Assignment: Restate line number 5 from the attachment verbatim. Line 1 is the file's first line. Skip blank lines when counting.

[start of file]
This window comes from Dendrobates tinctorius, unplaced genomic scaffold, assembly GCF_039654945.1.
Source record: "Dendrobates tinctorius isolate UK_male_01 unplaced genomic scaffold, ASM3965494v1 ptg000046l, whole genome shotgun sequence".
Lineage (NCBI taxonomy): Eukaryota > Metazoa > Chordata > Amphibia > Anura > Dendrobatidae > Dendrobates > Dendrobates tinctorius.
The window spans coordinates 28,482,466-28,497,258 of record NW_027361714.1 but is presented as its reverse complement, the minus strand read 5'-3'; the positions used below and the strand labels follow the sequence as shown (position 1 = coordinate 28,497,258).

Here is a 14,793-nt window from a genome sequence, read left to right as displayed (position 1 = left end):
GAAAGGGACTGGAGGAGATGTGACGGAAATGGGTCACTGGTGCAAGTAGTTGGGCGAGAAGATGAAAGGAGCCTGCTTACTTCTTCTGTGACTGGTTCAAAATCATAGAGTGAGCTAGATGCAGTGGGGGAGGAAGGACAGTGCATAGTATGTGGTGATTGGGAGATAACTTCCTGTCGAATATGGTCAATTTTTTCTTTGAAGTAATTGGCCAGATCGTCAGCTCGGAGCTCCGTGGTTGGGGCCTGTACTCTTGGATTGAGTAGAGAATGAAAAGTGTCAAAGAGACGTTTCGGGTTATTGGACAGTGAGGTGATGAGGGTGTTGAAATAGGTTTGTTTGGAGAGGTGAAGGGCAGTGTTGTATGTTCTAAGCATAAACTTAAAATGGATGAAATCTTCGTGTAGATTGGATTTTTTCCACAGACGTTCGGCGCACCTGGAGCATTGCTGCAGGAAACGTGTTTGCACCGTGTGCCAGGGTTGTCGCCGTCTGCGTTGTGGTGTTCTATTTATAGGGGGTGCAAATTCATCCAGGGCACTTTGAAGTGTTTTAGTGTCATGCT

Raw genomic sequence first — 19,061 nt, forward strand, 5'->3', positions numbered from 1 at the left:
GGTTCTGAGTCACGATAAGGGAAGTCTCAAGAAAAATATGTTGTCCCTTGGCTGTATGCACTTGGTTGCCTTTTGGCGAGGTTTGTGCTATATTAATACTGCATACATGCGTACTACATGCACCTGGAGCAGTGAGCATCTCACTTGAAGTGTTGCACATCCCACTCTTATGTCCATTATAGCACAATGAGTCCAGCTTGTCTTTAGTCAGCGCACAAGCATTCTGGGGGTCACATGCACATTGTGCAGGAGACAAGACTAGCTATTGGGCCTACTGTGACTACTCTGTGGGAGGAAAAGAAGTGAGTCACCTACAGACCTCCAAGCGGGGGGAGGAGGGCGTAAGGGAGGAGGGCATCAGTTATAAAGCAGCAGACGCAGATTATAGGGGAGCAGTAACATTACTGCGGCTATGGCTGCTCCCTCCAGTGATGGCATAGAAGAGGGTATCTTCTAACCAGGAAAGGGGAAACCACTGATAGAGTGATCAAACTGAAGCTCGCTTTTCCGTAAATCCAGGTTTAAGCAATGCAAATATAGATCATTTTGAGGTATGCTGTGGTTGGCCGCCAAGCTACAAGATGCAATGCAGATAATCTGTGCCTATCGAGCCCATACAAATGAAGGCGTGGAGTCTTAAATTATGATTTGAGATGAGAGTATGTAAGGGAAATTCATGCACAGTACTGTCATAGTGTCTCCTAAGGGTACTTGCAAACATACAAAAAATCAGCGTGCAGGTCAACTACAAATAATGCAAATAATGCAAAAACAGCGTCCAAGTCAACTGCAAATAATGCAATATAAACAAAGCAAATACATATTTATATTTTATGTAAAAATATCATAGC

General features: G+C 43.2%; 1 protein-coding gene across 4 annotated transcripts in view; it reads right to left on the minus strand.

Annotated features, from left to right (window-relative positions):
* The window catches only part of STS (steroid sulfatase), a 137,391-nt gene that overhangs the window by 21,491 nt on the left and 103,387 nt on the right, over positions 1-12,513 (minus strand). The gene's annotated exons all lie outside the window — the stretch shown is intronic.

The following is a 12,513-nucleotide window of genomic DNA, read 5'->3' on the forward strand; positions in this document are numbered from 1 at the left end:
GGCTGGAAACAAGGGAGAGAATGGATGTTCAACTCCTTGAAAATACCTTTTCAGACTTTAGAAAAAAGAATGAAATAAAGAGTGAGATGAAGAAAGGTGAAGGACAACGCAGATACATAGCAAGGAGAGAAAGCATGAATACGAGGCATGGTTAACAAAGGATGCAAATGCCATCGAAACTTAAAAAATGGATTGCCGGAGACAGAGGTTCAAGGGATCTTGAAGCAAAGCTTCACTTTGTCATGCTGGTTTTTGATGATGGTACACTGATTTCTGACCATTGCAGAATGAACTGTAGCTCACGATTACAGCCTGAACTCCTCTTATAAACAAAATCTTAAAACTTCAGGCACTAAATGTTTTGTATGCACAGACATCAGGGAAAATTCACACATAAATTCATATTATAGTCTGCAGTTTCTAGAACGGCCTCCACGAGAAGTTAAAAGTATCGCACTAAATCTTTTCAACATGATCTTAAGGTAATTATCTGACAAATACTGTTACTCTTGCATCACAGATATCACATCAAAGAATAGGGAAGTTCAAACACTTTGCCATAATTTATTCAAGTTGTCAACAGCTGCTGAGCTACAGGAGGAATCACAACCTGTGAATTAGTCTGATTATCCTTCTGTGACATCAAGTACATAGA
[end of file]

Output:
Here is a 14,793-nt window from a genome sequence, read left to right as displayed (position 1 = left end):